committing has to rollback and rejoin or wait for operator intervention.

Now the idea is to split up the communication into GC distribution
groups per transaction. So working master backends and associated
replication backends will join/leave a unique group for every
transaction in the cluster. This way, the per process communication is
reduced to the required minimum.
As said, I am hacking on some code ...
Jan

Chris Travers wrote:
Tom Lane wrote:
Chris Travers <ch***@travelamericas.com> writes:

Yes I have. Postgres-r is not a high-availability solution which is
capable of transparent failover,


What makes you say that? My understanding is it's supposed to survive
loss of individual servers.

regards, tom lane

My mistake. I must have gotten them confused with another
(asynchronous) replication project.

Best Wishes,
Chris Travers
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--
#================================================= =====================#
# It's easier to get forgiveness for being wrong than for being right. #
# Let's break this rule - forgive me. #
#================================================= = Ja******@Yahoo.com #
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Nov 11 '05 #8

P: n/a
Jan Wieck wrote:
WARNING: This is getting long ...

Postgres-R is a very interesting and inspiring idea. And I've been
kicking that concept around for a while now. What I don't like about
it is that it requires fundamental changes in the lock mechanism and
that it is based on the assumption of very low lock conflict.

<explain-PG-R>
In Postgres-R a committing transaction sends it's workset (WS - a list
of all updates done in this transaction) to the group communication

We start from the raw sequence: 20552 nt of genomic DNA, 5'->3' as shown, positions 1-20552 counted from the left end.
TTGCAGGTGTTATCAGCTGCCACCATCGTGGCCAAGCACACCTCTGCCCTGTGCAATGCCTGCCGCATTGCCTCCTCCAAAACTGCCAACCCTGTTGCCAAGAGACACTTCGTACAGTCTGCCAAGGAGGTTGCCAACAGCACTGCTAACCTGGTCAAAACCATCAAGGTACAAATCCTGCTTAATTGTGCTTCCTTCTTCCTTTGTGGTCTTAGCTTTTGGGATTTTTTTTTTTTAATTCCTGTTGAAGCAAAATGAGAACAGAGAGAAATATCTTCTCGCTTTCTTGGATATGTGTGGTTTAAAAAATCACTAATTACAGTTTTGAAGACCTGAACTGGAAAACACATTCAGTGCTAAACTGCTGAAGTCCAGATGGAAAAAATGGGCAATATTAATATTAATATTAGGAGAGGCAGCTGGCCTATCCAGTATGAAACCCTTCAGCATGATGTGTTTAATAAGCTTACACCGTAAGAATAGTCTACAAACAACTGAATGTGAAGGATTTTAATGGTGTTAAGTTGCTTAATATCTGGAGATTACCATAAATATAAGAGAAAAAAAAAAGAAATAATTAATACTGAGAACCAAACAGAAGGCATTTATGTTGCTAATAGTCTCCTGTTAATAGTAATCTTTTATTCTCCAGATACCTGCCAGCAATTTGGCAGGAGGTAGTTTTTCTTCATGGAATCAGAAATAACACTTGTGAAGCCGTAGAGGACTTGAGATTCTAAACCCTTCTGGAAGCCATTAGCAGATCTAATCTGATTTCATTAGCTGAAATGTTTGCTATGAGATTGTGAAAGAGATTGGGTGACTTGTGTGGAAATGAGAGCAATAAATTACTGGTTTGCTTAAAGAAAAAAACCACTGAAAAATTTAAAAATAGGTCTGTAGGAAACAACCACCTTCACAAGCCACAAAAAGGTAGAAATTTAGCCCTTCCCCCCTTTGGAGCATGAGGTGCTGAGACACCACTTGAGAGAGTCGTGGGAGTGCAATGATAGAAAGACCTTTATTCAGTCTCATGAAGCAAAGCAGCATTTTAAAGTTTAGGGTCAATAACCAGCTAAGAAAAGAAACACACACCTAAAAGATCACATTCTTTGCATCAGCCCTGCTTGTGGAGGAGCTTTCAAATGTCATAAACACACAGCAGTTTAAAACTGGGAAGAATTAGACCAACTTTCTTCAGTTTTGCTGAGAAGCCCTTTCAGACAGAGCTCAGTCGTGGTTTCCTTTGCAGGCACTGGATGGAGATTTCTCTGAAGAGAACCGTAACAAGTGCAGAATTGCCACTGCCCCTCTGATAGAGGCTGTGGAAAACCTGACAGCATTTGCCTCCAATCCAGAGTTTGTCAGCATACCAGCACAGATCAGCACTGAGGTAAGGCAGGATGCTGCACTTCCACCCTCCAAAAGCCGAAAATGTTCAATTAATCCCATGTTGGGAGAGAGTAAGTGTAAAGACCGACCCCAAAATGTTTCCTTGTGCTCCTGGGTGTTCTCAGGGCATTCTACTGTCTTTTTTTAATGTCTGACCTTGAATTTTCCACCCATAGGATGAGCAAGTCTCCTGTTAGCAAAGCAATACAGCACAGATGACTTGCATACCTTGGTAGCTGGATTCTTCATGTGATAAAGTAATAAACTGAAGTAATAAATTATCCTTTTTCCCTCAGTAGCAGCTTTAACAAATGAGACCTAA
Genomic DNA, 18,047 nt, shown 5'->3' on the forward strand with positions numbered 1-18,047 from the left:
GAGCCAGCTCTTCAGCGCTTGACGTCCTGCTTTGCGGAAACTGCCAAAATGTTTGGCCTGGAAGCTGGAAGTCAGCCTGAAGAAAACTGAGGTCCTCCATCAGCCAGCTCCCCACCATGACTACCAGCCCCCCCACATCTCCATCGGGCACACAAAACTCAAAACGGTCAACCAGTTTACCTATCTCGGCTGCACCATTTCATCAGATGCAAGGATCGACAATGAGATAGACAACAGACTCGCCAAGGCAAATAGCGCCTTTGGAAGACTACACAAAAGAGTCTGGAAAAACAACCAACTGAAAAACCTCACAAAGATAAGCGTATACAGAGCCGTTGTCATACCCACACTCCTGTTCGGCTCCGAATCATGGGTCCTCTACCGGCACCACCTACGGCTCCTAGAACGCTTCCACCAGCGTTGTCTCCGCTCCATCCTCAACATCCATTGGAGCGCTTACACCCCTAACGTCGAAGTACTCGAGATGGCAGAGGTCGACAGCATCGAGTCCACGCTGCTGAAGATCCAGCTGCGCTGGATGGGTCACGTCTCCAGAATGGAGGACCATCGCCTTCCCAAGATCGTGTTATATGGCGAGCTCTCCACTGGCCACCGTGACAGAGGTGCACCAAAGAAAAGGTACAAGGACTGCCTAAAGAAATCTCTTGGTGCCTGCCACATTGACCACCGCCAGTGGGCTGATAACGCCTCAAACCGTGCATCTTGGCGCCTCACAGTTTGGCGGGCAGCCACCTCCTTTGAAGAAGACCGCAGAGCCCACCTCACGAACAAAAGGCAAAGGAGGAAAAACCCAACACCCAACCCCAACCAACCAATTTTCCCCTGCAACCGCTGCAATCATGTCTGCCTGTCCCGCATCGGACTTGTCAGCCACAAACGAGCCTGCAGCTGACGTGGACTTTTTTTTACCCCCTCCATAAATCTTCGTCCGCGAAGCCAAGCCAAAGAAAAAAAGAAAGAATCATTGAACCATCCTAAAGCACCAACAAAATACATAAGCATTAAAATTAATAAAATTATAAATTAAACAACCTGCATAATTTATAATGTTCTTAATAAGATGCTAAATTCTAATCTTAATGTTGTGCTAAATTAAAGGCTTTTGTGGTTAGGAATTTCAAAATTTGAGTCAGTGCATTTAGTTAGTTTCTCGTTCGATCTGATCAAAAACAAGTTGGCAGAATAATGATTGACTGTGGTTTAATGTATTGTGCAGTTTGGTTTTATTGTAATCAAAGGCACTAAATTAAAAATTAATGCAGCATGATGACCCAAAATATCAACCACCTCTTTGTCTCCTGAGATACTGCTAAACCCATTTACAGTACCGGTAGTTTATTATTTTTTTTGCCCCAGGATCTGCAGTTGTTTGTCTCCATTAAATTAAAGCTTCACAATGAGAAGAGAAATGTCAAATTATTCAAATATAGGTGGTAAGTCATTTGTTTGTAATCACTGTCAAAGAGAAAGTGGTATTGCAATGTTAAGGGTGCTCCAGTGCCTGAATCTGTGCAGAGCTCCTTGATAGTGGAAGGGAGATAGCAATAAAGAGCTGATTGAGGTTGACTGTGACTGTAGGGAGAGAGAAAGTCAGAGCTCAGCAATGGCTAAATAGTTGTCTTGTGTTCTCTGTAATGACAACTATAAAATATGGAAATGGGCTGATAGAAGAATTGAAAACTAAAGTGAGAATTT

system (GC). The GC guarantees total order, meaning that all nodes
will receive all WSs in the same order, no matter how they have been
sent.

If a node receives back it's own WS before any error occured, it goes
ahead and finalizes the commit. If it receives a foreign WS, it has to
apply the whole WS and commit it before it can process anything else.
If now a local transaction, in progress or while waiting for it's WS
to come back, holds a lock that is required to process such remote WS,
the local transaction needs to be aborted to unlock it's resources ...
it lost the total order race.
</explain-PG-R>

Postgres-R requires that all remote WSs are applied and committed
before a local transaction can commit. Otherwise it couldn't correctly
detect a lock conflict. So there will not be any read ahead. And since
the total order really counts here, it cannot apply any two remote WSs
in parallel, a race condition could possibly exist and a later WS in
the total order runs faster and locks up a previous one, so we have to
squeeze all remote WSs through one single replication work process.
And all the locally parallel executed transactions that wait for their
WSs to come back have to wait until that poor little worker is done
with the whole pile. Bye bye concurrency. And I don't know how the GC
will deal with the backlog either. Could well choke on it.

I do not see how this will scale well in a multi-SMP-system cluster.
At least the serialization of WSs will become a horror if there is
significant lock contention like in a standard TPC-C on the district
row containing the order number counter. I don't know for sure, but I
suspect that with this kind of bottleneck, Postgres-R will have to
rollback more than 50% of it's transactions when there are more than 4
nodes under heavy load (like in a benchmark run). That will suck ...
But ... initially I said that it is an inspiring concept ... soooo ...

I am currently hacking around with some C+PL/TclU+Spread constructs